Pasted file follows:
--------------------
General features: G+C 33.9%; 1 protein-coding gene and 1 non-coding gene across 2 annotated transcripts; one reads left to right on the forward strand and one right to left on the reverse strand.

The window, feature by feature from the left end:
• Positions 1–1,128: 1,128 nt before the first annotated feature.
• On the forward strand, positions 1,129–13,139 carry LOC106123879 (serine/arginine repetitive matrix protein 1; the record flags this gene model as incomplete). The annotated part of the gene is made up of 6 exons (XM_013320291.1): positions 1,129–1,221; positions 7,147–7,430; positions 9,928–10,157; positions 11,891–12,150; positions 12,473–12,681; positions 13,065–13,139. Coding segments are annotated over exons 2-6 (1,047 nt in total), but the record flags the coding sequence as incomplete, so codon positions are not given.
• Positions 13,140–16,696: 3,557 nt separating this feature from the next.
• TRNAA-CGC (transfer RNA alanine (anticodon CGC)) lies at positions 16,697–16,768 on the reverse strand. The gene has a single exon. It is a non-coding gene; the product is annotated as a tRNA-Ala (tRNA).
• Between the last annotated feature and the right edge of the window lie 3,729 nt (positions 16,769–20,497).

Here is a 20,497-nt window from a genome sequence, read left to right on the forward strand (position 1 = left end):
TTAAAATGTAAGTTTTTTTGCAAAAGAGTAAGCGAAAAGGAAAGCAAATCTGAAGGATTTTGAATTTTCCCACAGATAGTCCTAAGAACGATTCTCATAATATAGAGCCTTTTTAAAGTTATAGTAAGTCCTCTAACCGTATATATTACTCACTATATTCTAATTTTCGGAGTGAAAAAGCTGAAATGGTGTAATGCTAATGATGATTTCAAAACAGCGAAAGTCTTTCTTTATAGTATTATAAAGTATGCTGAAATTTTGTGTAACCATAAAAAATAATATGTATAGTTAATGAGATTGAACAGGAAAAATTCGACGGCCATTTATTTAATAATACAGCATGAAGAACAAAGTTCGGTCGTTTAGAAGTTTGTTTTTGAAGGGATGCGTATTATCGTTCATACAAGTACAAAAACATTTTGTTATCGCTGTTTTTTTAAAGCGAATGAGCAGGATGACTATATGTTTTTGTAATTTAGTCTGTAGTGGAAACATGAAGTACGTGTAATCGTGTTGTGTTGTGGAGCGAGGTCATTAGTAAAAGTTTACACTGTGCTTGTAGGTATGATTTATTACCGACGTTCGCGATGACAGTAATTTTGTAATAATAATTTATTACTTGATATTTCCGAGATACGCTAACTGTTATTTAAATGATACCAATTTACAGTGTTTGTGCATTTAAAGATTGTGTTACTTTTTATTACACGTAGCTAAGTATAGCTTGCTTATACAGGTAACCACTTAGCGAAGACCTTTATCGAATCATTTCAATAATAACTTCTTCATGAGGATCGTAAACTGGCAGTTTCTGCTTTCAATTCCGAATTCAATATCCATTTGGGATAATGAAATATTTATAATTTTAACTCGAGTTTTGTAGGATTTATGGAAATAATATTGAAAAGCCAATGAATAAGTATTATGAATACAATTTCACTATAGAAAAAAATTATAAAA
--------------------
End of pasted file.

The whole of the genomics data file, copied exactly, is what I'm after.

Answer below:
General features: G+C 33.9%; 1 protein-coding gene and 1 non-coding gene across 2 annotated transcripts; one reads left to right on the forward strand and one right to left on the reverse strand.

The window, feature by feature from the left end:
• Positions 1–1,128: 1,128 nt before the first annotated feature.
• On the forward strand, positions 1,129–13,139 carry LOC106123879 (serine/arginine repetitive matrix protein 1; the record flags this gene model as incomplete). The annotated part of the gene is made up of 6 exons (XM_013320291.1): positions 1,129–1,221; positions 7,147–7,430; positions 9,928–10,157; positions 11,891–12,150; positions 12,473–12,681; positions 13,065–13,139. Coding segments are annotated over exons 2-6 (1,047 nt in total), but the record flags the coding sequence as incomplete, so codon positions are not given.
• Positions 13,140–16,696: 3,557 nt separating this feature from the next.
• TRNAA-CGC (transfer RNA alanine (anticodon CGC)) lies at positions 16,697–16,768 on the reverse strand. The gene has a single exon. It is a non-coding gene; the product is annotated as a tRNA-Ala (tRNA).
• Between the last annotated feature and the right edge of the window lie 3,729 nt (positions 16,769–20,497).

Here is a 20,497-nt window from a genome sequence, read left to right on the forward strand (position 1 = left end):
TTAAAATGTAAGTTTTTTTGCAAAAGAGTAAGCGAAAAGGAAAGCAAATCTGAAGGATTTTGAATTTTCCCACAGATAGTCCTAAGAACGATTCTCATAATATAGAGCCTTTTTAAAGTTATAGTAAGTCCTCTAACCGTATATATTACTCACTATATTCTAATTTTCGGAGTGAAAAAGCTGAAATGGTGTAATGCTAATGATGATTTCAAAACAGCGAAAGTCTTTCTTTATAGTATTATAAAGTATGCTGAAATTTTGTGTAACCATAAAAAATAATATGTATAGTTAATGAGATTGAACAGGAAAAATTCGACGGCCATTTATTTAATAATACAGCATGAAGAACAAAGTTCGGTCGTTTAGAAGTTTGTTTTTGAAGGGATGCGTATTATCGTTCATACAAGTACAAAAACATTTTGTTATCGCTGTTTTTTTAAAGCGAATGAGCAGGATGACTATATGTTTTTGTAATTTAGTCTGTAGTGGAAACATGAAGTACGTGTAATCGTGTTGTGTTGTGGAGCGAGGTCATTAGTAAAAGTTTACACTGTGCTTGTAGGTATGATTTATTACCGACGTTCGCGATGACAGTAATTTTGTAATAATAATTTATTACTTGATATTTCCGAGATACGCTAACTGTTATTTAAATGATACCAATTTACAGTGTTTGTGCATTTAAAGATTGTGTTACTTTTTATTACACGTAGCTAAGTATAGCTTGCTTATACAGGTAACCACTTAGCGAAGACCTTTATCGAATCATTTCAATAATAACTTCTTCATGAGGATCGTAAACTGGCAGTTTCTGCTTTCAATTCCGAATTCAATATCCATTTGGGATAATGAAATATTTATAATTTTAACTCGAGTTTTGTAGGATTTATGGAAATAATATTGAAAAGCCAATGAATAAGTATTATGAATACAATTTCACTATAGAAAAAAATTATAAAA